On Wednesday, a federal judge in Hawaii issued an order blocking the implementation of President Trump’s revised Muslim ban. While the ban removed Iraq from the list and scaled back other provisions, many believed it preserved the major components of the original executive order.
These provisions included halting new visas and green cards for people from six Muslim-majority countries — Iran, Libya, Somalia, Sudan, Syria and Yemen – and stopping all refugees from entering the United States for 120 days, while limiting total refugee admissions. The ban was set to go into effect just after midnight on Wednesday.
U.S. District Judge Derrick Watson’s court order stated, “The illogic of the Government’s contentions is palpable. The notion that one can demonstrate animus toward any group of people only by targeting all of them at once is fundamentally flawed.”
He added, “It is undisputed, using the primary source upon which the Government itself relies, that these six countries have overwhelmingly Muslim populations that range from 90.7% to 99.8%. It would therefore be no paradigmatic leap to conclude that targeting these countries likewise targets Islam. Certainly, it would be inappropriate to conclude, as the Government does, that it does not.”
Last week many argued that the new ban was unconstitutional based on statements made outside of the text of the executive order. They pointed to the intent of the law as described during the campaign and the early stages of the administration.
The government shot back, arguing that the court should rely only on the text of the executive order to evaluate its purpose.
Judge Watson rejected this argument, ruling, “Only a few weeks ago, the Ninth Circuit commanded otherwise. … The Supreme Court has been even more emphatic: courts may not ‘turn a blind eye to the context in which [a] policy arose.’”
He added, “The record before this Court is unique. It includes significant and unrebutted evidence of religious animus driving the promulgation of the Executive Order and its related predecessor.”
He wrote, “The Government appropriately cautions that, in determining purpose, courts should not look into the ‘veiled psyche’ and ‘secret motives’ of government decisionmakers and may not undertake a ‘judicial psychoanalysis of a drafter’s heart of hearts.’ … The Government need not fear. The remarkable facts at issue here require no such impermissible inquiry. For instance, there is nothing ‘veiled’ about this press release: ‘Donald J. Trump is calling for a total and complete shutdown of Muslims entering the United States.’”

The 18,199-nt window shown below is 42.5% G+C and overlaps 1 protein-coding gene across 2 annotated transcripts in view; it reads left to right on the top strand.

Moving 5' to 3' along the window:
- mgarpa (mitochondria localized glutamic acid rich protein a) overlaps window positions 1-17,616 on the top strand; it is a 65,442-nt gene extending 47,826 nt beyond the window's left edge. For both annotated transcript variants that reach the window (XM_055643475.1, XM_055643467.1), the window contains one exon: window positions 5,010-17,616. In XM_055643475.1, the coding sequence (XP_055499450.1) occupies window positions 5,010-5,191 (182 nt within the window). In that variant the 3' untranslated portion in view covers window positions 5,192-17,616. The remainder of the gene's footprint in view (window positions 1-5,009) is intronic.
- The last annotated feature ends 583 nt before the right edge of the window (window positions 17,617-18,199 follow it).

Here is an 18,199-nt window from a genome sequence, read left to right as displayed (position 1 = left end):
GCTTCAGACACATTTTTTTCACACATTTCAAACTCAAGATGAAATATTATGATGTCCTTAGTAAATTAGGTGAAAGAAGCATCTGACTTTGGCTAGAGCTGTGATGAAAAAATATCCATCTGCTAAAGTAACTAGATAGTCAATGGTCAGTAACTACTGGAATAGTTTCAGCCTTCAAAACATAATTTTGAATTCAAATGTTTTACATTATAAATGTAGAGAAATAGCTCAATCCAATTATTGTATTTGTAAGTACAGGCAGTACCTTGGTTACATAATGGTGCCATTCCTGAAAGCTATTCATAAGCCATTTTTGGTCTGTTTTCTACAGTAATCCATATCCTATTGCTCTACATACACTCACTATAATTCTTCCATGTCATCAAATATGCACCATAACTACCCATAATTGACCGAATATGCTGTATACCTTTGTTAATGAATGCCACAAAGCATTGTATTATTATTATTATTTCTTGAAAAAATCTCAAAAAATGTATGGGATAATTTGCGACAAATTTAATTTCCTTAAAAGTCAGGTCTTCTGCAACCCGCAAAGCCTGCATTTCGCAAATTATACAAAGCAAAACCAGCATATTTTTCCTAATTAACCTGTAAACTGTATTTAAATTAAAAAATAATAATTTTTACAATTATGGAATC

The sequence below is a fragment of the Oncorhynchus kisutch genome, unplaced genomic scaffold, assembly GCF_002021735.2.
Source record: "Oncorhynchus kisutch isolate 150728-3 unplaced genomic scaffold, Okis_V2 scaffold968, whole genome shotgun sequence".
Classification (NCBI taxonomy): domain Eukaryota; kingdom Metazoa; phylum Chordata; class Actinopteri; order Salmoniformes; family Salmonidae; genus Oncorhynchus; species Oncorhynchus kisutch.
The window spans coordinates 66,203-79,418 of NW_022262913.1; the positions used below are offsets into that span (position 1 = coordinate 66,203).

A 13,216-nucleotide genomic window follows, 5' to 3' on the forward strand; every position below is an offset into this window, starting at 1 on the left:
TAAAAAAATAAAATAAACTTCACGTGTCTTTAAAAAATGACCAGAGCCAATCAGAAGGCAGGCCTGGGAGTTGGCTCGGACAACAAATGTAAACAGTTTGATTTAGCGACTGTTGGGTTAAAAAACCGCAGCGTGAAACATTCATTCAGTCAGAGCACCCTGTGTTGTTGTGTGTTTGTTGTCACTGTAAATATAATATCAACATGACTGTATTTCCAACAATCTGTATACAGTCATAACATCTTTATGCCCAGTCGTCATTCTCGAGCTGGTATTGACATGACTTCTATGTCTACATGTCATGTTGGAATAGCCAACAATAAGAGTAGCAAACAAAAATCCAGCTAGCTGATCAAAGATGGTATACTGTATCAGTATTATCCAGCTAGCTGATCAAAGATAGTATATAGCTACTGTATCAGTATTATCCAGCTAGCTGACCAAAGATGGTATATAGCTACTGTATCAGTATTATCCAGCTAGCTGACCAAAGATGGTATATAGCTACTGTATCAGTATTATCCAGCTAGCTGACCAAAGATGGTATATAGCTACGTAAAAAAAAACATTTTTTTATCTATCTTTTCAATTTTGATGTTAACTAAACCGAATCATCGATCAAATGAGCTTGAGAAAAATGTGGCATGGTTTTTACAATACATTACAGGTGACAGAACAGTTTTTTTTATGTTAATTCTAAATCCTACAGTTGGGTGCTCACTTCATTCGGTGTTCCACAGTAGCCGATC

The judge noted that President Trump’s own words, and those of his aides and advisers, betrayed the true intent of the executive order, as he wrote, “Any reasonable, objective observer would conclude, as does the Court for purposes of the instant Motion for TRO, that the stated secular purpose of the Executive Order is, at the very least, ‘secondary to a religious objective’ of temporarily suspending the entry of Muslims.”
He did leave open the possibility that the administration could issue a revised order that would pass constitutional muster: “Here, it is not the case that the Administration’s past conduct must forever taint any effort by it to address the security concerns of the nation. … context may change during the course of litigation, and the Court is prepared to respond accordingly.”
Judge Watson concluded, “Plaintiffs have shown a strong likelihood of succeeding on their claim that the Executive Order violates First Amendment rights under the Constitution. When considered alongside the constitutional injuries and harms discussed above, and the questionable evidence supporting the Government’s national security motivations, the balance of equities and public interests justify granting the Plaintiffs’ TRO.”
The president responded, calling the judge’s ruling an example of “unprecedented judicial overreach” and said his administration would appeal it to the U.S. Supreme Court.
“This ruling makes us look weak … We’re going to win. We’re going to keep our citizens safe,” the president said. “The danger is clear. The law is clear. The need for my executive order is clear.”
AG Jeff Sessions released a statement on Wednesday stating that he “strongly disagrees with the federal district court’s ruling, which is flawed both in reasoning and in scope.”
“The President’s Executive Order falls squarely within his lawful authority in seeking to protect our Nation’s security, and the Department will continue to defend this Executive Order in the courts,” said Sarah Isgur Flores, DOJ spokesperson.
However, rights groups applauded the ruling.
“We welcome this order as confirmation of the strength of our nation’s system of checks and balances that prevents one branch of government from violating the Constitution or the rights of any vulnerable group,” said CAIR (Council on American-Islamic Relations) National Executive Director Nihad Awad.
He added, “We urge the Trump administration to scrap this Muslim ban entirely because it disrespects both the Constitution and America’s longstanding tradition of religious freedom and inclusion.”
Meanwhile, the ACLU, which has been at the center of the fight, applauded the decision.
Omar Jadwat, director of the ACLU’s Immigrants’ Rights Project, said, “The Constitution has once again put the brakes on President Trump’s disgraceful and discriminatory ban. We are pleased but not surprised by this latest development and will continue working to ensure the Muslim ban never takes effect.”
Click here to read the whole ruling.
—David M. Greenwald reporting